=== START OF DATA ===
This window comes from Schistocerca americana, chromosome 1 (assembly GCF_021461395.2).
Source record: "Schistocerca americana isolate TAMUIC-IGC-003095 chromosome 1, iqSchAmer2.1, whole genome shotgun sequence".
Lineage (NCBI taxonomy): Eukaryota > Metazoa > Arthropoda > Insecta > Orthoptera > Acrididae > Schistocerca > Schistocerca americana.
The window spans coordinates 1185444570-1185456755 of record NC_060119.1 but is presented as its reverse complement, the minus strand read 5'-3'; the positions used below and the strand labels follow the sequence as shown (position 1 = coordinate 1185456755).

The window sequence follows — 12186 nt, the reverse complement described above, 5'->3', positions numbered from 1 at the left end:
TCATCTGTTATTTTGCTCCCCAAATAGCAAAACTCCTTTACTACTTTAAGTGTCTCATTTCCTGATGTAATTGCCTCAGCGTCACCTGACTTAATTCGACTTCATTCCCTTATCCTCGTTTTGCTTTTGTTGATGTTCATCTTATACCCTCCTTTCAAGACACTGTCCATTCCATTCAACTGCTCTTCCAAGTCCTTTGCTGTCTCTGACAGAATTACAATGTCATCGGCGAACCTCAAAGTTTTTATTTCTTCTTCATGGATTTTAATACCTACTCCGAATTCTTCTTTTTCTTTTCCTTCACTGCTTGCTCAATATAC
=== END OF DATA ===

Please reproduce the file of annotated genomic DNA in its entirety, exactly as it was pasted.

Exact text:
This window comes from Schistocerca americana, chromosome 1 (assembly GCF_021461395.2).
Source record: "Schistocerca americana isolate TAMUIC-IGC-003095 chromosome 1, iqSchAmer2.1, whole genome shotgun sequence".
Lineage (NCBI taxonomy): Eukaryota > Metazoa > Arthropoda > Insecta > Orthoptera > Acrididae > Schistocerca > Schistocerca americana.
The window spans coordinates 1185444570-1185456755 of record NC_060119.1 but is presented as its reverse complement, the minus strand read 5'-3'; the positions used below and the strand labels follow the sequence as shown (position 1 = coordinate 1185456755).

The window sequence follows — 12186 nt, the reverse complement described above, 5'->3', positions numbered from 1 at the left end:
TCATCTGTTATTTTGCTCCCCAAATAGCAAAACTCCTTTACTACTTTAAGTGTCTCATTTCCTGATGTAATTGCCTCAGCGTCACCTGACTTAATTCGACTTCATTCCCTTATCCTCGTTTTGCTTTTGTTGATGTTCATCTTATACCCTCCTTTCAAGACACTGTCCATTCCATTCAACTGCTCTTCCAAGTCCTTTGCTGTCTCTGACAGAATTACAATGTCATCGGCGAACCTCAAAGTTTTTATTTCTTCTTCATGGATTTTAATACCTACTCCGAATTCTTCTTTTTCTTTTCCTTCACTGCTTGCTCAATATAC